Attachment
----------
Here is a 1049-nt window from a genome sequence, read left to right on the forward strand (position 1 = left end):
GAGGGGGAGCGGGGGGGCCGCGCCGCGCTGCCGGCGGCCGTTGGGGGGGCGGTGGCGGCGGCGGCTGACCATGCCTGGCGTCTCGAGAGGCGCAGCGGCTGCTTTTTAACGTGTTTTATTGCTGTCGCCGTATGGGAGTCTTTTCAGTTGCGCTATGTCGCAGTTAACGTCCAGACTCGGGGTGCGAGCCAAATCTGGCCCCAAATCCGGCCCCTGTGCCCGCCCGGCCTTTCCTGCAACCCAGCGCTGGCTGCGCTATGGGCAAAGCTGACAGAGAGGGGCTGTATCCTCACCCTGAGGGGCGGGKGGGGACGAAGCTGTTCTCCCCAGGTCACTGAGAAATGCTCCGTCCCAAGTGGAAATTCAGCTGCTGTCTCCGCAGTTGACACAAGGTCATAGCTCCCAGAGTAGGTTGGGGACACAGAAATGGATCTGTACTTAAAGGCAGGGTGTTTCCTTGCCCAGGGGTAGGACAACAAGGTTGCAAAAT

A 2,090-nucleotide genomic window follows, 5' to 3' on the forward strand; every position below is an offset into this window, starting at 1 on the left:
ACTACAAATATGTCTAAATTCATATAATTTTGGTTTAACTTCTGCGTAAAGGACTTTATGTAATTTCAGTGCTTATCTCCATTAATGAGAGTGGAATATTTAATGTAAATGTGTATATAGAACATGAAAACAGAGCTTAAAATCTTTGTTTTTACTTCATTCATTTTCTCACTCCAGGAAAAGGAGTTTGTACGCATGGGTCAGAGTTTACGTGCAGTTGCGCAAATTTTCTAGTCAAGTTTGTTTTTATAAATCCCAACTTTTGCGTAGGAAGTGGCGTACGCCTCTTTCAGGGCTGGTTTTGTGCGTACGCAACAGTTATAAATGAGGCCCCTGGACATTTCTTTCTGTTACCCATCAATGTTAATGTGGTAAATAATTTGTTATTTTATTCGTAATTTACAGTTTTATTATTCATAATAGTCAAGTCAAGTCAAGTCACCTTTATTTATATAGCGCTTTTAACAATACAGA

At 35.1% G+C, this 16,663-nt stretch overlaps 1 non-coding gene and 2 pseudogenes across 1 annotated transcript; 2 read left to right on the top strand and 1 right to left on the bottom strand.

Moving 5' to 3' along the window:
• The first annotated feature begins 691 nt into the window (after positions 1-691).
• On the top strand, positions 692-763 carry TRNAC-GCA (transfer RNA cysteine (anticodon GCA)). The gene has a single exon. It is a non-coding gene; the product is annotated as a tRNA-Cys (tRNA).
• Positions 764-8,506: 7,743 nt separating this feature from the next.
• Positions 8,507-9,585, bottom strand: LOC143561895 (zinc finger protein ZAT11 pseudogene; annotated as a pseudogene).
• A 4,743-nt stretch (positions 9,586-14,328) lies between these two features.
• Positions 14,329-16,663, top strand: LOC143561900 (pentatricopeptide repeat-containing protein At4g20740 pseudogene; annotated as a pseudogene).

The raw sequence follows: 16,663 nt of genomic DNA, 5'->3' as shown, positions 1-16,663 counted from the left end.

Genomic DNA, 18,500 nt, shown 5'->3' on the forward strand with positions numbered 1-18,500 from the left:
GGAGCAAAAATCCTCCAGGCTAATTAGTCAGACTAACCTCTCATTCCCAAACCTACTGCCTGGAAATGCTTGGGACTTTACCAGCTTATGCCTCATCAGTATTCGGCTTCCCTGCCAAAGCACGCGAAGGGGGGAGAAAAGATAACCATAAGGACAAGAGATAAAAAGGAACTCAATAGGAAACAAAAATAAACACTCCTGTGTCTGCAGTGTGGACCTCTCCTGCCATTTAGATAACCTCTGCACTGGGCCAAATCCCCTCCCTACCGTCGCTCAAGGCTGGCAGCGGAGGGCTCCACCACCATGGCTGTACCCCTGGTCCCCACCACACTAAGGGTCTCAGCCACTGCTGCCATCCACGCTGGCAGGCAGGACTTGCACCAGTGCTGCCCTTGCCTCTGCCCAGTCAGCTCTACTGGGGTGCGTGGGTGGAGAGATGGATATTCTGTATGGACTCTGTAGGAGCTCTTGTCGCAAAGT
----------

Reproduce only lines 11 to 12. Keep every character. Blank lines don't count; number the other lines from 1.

• A 4,743-nt stretch (positions 9,586-14,328) lies between these two features.
• Positions 14,329-16,663, top strand: LOC143561900 (pentatricopeptide repeat-containing protein At4g20740 pseudogene; annotated as a pseudogene).